Ruling Justice and Development Party (AK Party) spokesman Ömer Çelik said Wednesday that Greek President Katerina Sakellaropoulou should “stay away from fanaticism” after her statements regarding the reversion of Hagia Sophia into a mosque.
“A politician that proved she was not siding with peace right after becoming president with the provocation of visiting Eşek Island, and she was following the radical Greek politics, has no right lecture anyone, over anything,” Çelik said, touching upon the head of state’s visit to the island also known as Agathonisi, which has been under illegal Greek occupation for the last 16 years.
Çelik also said that the Greek president’s remarks are devoid of historical and legal knowledge.
Underlining that Greece is the only European Union country without a mosque in its capital, Çelik added that Sakellaropoulou's comments on religious tolerance are nothing more than doubles standards, as there are countless churches and other non-Islamic shrines in the Turkish capital Ankara and in many other cities around Turkey.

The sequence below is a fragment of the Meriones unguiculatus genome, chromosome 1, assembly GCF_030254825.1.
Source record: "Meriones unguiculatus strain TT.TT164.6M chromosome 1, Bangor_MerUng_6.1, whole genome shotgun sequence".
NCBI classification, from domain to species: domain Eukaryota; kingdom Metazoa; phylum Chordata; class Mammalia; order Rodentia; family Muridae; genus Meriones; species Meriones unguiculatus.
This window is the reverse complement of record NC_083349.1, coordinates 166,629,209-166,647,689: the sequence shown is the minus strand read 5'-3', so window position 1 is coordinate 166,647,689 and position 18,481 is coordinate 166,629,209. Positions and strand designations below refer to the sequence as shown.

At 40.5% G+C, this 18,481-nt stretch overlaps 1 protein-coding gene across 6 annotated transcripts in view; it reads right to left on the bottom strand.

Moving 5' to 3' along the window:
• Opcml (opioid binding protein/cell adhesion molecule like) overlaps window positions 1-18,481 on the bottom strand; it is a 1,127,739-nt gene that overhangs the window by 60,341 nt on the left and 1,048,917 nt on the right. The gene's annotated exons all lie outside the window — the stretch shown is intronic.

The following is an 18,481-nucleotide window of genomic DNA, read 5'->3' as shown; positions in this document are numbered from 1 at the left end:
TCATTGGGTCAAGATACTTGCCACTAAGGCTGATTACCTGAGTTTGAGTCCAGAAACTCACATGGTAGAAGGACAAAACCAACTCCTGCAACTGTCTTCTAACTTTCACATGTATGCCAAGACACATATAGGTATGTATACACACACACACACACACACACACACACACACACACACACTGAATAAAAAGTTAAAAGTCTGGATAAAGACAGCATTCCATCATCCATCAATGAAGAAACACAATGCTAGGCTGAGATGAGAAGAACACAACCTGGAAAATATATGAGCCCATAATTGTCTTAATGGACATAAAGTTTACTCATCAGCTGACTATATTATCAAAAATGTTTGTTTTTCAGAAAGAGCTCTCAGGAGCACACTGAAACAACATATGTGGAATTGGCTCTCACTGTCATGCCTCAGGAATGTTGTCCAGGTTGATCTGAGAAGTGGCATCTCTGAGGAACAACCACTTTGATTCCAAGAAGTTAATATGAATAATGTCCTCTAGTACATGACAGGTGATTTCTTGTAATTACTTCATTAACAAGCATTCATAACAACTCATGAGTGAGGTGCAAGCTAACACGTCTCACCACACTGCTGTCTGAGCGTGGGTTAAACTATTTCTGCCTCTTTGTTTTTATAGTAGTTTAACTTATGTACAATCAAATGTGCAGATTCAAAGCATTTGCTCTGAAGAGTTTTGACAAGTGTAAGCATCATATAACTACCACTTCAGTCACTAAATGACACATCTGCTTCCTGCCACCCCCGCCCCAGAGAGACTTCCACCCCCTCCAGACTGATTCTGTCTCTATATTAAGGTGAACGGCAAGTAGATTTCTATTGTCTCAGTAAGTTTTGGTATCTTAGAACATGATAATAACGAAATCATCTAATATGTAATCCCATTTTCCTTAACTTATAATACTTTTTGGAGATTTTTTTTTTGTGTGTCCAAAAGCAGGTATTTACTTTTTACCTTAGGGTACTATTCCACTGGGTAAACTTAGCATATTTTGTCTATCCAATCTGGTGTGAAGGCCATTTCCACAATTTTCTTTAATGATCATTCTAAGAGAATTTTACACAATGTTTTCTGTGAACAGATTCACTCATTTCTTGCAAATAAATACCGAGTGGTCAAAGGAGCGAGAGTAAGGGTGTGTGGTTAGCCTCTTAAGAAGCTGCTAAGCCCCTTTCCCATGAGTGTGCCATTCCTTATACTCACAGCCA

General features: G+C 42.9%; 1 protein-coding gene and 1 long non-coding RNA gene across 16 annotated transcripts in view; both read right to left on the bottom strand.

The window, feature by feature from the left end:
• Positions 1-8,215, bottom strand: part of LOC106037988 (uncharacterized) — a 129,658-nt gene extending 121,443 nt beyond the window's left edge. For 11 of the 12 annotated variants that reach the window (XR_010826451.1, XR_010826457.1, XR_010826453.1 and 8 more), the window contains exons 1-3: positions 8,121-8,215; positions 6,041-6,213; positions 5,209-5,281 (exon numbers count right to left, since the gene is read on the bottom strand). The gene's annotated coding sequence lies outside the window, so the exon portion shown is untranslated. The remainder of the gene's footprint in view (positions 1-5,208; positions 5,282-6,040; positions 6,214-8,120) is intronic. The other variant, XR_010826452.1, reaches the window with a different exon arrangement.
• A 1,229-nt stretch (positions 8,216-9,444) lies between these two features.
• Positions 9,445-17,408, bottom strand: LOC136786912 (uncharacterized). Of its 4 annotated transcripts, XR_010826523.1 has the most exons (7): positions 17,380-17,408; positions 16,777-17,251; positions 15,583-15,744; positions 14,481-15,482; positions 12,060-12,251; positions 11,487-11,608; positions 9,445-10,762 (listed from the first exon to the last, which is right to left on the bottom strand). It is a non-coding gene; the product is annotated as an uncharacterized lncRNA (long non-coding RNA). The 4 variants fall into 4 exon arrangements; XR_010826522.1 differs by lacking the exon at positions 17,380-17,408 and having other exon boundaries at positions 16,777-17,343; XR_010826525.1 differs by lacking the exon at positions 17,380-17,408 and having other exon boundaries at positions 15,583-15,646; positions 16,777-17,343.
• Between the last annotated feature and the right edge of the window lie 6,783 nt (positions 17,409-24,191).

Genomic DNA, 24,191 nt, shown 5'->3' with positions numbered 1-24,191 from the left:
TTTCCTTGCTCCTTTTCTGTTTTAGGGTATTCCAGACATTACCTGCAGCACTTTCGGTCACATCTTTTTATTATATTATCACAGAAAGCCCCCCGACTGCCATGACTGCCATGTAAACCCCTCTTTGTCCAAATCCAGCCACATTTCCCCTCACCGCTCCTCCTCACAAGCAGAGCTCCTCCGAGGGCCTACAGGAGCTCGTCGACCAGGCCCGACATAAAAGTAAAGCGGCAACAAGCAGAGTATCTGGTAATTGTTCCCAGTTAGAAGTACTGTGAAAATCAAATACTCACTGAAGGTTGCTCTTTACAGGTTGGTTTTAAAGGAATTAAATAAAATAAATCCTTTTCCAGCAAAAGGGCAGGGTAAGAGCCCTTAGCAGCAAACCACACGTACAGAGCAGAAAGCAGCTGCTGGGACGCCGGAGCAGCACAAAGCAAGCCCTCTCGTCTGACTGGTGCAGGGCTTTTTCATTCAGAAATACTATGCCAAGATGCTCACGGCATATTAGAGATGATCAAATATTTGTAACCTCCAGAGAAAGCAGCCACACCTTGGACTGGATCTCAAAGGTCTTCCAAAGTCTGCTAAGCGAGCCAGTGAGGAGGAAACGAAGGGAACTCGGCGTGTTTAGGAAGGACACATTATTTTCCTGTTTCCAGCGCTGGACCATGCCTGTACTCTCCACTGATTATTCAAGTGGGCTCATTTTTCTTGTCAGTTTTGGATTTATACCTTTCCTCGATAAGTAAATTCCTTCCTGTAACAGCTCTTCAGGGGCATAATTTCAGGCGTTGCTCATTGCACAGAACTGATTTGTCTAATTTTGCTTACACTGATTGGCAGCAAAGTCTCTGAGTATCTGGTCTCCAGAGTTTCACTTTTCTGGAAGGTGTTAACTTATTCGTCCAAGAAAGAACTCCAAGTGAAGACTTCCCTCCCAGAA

Greece should steer clear of Islamophobia, anti-Turkish hate
“It is a tragedy that the Greek president is trying to lecture Turkey on secularism. It is lack of knowledge over secularism for Sakellaropoulou who became president under the watch of Greek archbishop,” Çelik said.
“Turkey can help Greece on the matter of a secular state approach. Internalizing religious tolerance, being anti-assimilation, staying away from Islamophobia and anti-Turkish hate should be Greece’s baby steps toward secularism,” he added.
Sakellaropoulou’s remarks on Cyprus
Çelik also condemned Sakellaropoulou’s allegations of a so-called “Turkish barbarism” in Cyprus.
“What you call shamelessly ‘Turkish barbarism’ is in fact a rescue mission, which also gives hope to all oppressed nations around the world. Turkey will not allow your attempts to undermine Turkish existence on the island,” Çelik said.
“Greece should not think that its null and void fantasies will become real. Turkey has the power to protect both our and Cypriot Turks’ rights in the Mediterranean,” he concluded.
The island of Cyprus has been divided into a Turkish Cypriot government in the northern third and Greek Cypriot administration in the south since a 1974 military coup aimed at Cyprus' annexation by Greece.
Turkey's intervention as a guarantor power in 1974 stopped yearslong persecution and violence against Turkish Cypriots by ultranationalist Greek Cypriots. The Turkish Republic of Northern Cyprus (TRNC) was founded in 1983.